Chart of the week: Businesses have a dim six-month outlook for the D.C. economy   

March 15, 2024
  • Daniel Burge
  • Meredith Gavin
Featured Image

The D.C. Policy Center launched its quarterly Business Sentiments Survey to provide a detailed, comprehensive picture of what the business community is experiencing to elected officials, the media, and the broader community.  In its first iteration, 91 respondents – most of whom were business owners and executives –completed the survey.   

Large, established businesses account for a substantial portion of the survey sample. While the preliminary results reported here are raw and qualitative, some of the survey’s results align with existing data-driven research. One of the questions that respondents were asked was about their expectations of the local, regional, and national economy over the next six months.  

Across the board, respondents reported a grim outlook for the D.C. economy, while reporting slightly sunnier expectations for the metro and national economy. The regional economy picked up steam in terms of employment growth between November 2022 and October 2023, and inflation in the national economy has moved closer —albeit slowly and unevenly—to the Fed’s 2 percent target.  

The pessimism about the D.C. economy may reflect the fact that the D.C. economy experienced little to no job growth between October 2022 and October 2023. Additionally, given the strong representation of businesses in real estate, rental, and leasing in the survey sample, the pessimism may also be a function of the weak commercial real estate market.1 Office occupancy rates remain below pre-pandemic levels. As of November 2023, D.C.’s Central Business District (CBD) had a vacancy rate of almost 19 percent and an availability rate of 22 percent. With availability rates higher than vacancy rates, the commercial real estate market may further deteriorate as leases expire. And over the past year or so, the negative net absorption rate of D.C.’s office market was more than 2 million square feet.  Each of these factors might explain the concerning outlooks on the D.C. and regional economy, especially for businesses most heavily affected by the woes of the commercial real estate market.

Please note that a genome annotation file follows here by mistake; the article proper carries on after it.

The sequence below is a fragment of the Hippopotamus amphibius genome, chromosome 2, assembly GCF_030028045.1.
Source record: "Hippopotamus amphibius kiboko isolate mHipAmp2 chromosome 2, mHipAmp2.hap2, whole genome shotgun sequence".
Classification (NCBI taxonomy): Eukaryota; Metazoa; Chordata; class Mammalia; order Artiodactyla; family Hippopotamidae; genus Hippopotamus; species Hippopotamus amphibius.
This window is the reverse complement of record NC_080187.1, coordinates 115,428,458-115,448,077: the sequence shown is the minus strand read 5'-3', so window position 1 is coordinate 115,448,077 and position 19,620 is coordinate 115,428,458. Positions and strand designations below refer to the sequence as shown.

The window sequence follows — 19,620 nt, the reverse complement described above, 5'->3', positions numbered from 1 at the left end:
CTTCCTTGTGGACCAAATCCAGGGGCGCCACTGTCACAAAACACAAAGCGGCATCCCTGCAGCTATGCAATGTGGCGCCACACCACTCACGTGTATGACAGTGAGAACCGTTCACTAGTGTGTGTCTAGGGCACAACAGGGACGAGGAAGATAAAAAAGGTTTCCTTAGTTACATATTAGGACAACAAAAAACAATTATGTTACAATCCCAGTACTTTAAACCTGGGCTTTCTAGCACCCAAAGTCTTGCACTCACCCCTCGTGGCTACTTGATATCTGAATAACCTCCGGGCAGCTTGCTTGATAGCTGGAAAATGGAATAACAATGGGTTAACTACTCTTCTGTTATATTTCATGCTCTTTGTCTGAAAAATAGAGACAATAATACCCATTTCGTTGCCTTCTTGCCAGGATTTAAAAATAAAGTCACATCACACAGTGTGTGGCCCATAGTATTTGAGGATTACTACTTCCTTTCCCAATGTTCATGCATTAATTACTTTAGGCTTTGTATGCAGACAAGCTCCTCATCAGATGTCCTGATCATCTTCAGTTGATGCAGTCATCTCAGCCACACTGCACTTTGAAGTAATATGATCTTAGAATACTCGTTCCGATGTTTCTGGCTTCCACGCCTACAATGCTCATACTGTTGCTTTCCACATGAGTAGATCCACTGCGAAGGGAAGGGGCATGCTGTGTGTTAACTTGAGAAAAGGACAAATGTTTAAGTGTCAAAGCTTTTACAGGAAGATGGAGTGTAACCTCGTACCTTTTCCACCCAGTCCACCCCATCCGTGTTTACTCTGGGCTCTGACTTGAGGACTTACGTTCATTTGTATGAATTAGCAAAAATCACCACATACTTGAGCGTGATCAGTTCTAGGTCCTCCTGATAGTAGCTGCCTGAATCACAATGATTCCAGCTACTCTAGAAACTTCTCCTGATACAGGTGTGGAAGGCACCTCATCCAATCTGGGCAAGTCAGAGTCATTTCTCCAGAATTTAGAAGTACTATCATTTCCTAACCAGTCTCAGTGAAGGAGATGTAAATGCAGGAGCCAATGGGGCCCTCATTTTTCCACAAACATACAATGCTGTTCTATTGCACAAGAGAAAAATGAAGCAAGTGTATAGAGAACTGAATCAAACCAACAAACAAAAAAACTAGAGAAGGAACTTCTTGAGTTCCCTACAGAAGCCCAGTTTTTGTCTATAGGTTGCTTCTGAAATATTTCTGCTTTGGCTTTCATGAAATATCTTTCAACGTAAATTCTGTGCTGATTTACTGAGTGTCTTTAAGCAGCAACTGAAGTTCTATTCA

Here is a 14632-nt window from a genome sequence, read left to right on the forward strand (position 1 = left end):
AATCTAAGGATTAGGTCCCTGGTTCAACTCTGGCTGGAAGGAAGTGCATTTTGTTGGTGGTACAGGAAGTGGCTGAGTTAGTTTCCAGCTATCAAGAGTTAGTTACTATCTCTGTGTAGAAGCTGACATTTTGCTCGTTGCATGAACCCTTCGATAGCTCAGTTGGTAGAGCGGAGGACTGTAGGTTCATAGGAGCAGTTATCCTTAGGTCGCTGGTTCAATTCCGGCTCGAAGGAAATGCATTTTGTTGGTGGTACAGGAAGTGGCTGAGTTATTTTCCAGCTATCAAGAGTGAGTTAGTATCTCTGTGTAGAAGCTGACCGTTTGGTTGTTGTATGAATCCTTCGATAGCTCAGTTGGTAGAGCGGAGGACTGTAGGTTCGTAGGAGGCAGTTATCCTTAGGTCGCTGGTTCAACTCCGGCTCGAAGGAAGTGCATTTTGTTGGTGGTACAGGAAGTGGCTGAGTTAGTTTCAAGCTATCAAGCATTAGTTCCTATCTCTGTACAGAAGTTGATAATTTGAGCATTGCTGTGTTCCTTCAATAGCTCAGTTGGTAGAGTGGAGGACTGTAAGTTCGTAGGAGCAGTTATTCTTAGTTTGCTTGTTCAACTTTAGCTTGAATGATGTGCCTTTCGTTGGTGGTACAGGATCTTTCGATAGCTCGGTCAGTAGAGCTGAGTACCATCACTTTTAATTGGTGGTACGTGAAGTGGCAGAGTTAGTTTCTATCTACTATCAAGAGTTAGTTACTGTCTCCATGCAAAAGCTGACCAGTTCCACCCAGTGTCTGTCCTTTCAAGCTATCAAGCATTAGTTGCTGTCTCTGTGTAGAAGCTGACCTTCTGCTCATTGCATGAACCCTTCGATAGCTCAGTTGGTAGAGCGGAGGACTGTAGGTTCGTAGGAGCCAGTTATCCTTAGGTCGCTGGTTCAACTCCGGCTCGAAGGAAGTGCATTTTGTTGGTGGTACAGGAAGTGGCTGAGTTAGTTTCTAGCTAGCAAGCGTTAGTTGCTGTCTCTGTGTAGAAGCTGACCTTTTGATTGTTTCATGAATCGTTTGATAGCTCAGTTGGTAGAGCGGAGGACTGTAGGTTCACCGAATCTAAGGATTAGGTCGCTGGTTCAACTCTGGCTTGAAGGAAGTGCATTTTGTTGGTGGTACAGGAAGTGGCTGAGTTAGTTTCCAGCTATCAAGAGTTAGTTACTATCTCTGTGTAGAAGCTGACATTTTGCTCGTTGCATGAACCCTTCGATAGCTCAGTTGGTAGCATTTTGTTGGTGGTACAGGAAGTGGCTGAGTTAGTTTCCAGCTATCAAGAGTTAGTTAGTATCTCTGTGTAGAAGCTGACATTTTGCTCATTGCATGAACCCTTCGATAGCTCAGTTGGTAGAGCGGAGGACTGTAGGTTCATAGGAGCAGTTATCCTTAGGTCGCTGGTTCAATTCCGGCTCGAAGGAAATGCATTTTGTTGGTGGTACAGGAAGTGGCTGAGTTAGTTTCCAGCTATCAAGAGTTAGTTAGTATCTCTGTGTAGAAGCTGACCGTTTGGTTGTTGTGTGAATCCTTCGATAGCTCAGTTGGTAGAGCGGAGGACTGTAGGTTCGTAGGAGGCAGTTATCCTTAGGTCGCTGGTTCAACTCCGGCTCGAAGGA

Future rounds of the Business Sentiments Survey will help to clarify and quantify businesses’ expectations for the D.C. economy. For the time being, these results allow a peek into the concerns of some of the region’s largest employers and longest standing organizations.  


Daniel Burge

Director of the Alice M. Rivlin Initiative for Economic Policy & Competitiveness
D.C. Policy Center

Daniel Burge is the Director of the Alice M. Rivlin Initiative for Economic Policy & Competitiveness. Before joining the team at the D.C. Policy Center in late October of 2023, Daniel worked at the Center for Washington Area Studies at George Washington University. He performed data analysis for a report on mortgage market trends in the Capital Region and co-authored a policy brief on property tax lien sales. Daniel has published work in The Washington Post and Greater Greater Washington. He received his BA from the University of Puget Sound, his PhD in American history from Boston University, and his MPP (Master of Public Policy) from George Washington University.

You can reach Daniel at

Meredith Gavin

Program Manager
D.C. Policy Center

Meredith is the Program Manager at the D.C. Policy Center. In her role, she manages publications, communications, and outreach.  

Prior to joining D.C. Policy Center, Meredith interned with (re)Chicago and served an AmeriCorps Vista year with the EnVision Center at the Philadelphia Housing Authority. In both roles, she worked to identify ways to improve access to and efficiency of public services.  

Originally from Reading, Pennsylvania, Meredith holds a Bachelor of Arts from Temple University and a Master of Public Policy from the University of Chicago Harris School of Public Policy.  

You can reach her at